Why should one visit a Public Park?
People can use public urban parks to further one or more of the following goals: culture, recreation, social interaction, historic preservation, and education. To fulfil all the functions of a park, particularly for individuals with the highest needs, such as the elderly, the disabled, and low-income, there should be a balance between park zones and other amenities.
(A) Culture: To enhance a community’s feeling of place, it is crucial to promote the presentation of cultural amenities in public parks. Urban parks make for a good setting for outdoor theatrical productions and concerts that can be deeply moving.
(B) Recreation: The positive emotion that comes from engaging freely in activities that can improve human wellness on a physical, social, intellectual, creative, and spiritual level. Three leisure activities can be done in public parks: passive, spontaneous, and structured. Reading, socialising, wandering, taking pictures, and relaxing while taking in the natural environment and fauna are passive activities. The amenities required for passive recreation may include picnic tables, benches, walking paths, and shaded locations. Visitors can choose and engage in physical activities without registering, which promotes spontaneous recreation. These activities include walking, running, bicycling, skating, climbing, ball sports, and kid-friendly play spaces.
(C) Social: Parks provide a wonderful setting for social interaction aimed at recognising individual differences, which fosters social cohesiveness and robust community growth. The most popular social activity is meeting up with old friends and making new ones. In a place like a public park, people from all cultural backgrounds will be able to engage and connect.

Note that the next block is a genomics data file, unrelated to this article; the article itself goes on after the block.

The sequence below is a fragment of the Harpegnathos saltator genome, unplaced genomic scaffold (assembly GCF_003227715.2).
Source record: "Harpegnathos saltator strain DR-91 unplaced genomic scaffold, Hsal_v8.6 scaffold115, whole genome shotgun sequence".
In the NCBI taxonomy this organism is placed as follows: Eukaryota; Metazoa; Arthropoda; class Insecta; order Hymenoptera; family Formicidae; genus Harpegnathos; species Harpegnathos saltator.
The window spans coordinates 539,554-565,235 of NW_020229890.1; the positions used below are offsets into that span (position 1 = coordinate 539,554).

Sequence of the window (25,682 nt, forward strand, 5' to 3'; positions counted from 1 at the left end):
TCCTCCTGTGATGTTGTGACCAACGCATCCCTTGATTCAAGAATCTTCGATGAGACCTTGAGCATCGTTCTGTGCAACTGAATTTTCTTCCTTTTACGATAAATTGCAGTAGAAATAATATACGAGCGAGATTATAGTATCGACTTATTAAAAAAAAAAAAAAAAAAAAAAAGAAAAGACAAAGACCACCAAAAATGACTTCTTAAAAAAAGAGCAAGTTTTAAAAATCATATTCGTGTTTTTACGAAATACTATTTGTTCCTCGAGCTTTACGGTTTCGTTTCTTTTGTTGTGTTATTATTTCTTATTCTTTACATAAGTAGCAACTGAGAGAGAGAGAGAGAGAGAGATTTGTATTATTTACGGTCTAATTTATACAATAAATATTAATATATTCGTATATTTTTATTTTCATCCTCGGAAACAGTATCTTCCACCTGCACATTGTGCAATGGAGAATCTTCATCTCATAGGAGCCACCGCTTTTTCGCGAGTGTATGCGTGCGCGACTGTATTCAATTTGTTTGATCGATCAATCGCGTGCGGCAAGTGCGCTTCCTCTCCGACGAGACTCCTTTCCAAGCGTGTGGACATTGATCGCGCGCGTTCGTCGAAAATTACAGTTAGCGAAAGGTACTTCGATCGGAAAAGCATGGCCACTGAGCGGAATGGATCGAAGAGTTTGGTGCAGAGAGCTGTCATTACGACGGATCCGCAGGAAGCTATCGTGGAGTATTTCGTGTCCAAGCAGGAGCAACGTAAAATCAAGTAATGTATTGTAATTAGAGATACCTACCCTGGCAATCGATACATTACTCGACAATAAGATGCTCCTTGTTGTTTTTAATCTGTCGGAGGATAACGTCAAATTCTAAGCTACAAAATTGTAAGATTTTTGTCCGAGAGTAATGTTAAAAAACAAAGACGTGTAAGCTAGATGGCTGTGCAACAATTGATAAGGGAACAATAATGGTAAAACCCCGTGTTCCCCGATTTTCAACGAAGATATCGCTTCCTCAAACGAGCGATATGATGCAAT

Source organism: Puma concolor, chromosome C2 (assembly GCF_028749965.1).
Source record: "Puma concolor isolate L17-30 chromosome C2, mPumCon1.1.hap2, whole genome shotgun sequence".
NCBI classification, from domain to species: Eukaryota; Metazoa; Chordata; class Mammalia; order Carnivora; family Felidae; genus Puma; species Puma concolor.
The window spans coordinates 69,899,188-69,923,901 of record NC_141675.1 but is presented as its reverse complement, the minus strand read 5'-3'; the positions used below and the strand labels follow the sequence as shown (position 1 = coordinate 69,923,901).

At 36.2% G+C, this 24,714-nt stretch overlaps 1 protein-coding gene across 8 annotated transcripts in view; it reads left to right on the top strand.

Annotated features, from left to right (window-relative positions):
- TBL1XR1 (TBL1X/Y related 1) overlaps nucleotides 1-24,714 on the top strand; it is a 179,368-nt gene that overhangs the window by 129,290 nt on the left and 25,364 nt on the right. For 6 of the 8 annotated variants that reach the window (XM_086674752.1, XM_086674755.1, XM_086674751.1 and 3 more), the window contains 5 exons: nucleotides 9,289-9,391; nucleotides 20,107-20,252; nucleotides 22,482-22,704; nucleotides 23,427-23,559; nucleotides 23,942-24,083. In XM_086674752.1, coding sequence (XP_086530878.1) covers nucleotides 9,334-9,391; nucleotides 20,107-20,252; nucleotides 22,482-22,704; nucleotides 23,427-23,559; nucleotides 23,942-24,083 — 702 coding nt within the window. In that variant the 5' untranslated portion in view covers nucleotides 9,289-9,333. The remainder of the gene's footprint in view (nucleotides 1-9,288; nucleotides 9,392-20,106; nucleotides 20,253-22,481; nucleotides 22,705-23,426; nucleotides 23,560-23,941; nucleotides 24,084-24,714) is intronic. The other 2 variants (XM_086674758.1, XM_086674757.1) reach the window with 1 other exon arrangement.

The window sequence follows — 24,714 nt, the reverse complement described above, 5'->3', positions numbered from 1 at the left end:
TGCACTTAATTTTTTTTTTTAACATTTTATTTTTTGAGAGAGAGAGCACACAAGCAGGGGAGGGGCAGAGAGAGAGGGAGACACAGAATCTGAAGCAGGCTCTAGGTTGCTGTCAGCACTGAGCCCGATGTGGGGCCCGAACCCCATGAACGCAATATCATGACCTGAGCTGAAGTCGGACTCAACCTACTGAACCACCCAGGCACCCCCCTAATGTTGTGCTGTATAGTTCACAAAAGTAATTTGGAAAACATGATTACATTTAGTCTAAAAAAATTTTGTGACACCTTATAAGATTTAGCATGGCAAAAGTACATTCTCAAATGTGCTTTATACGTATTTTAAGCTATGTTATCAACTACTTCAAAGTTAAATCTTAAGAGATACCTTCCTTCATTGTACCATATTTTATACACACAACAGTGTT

(D) Heritage: Numerous public urban parks were built on top of or close to important historical sites or monuments. In these situations, urban parks will play a significant part in safeguarding the town’s heritage and raising public awareness and usage. The creation of cultural activities in the park inspires many forms of history celebration.
(E) Education: Urban Park is a fantastic setting for teaching about the environment and nature. It is a valuable location to share various experiences to instruct the general public and students on caring for their environment.
Example of Urban Public Park
Alexandria, a Mediterranean city and Egypt’s second capital, is home to Al-Shalalat Park. It lacked an adequate public park to assist individuals in coping with stress and improving their overall health. Three historical gardens are spread out over the entire city, but sadly, they could be better used. The park was built in the late 19th century AD on a Roman archaeological site. Mon front, a French engineer, created the park’s design based on that of American landscape architect and designer Federick Law Olmsted. There are several old buildings, numerous ancient plant species, a lake, a waterfall, open green spaces for families, and a youth activity centre.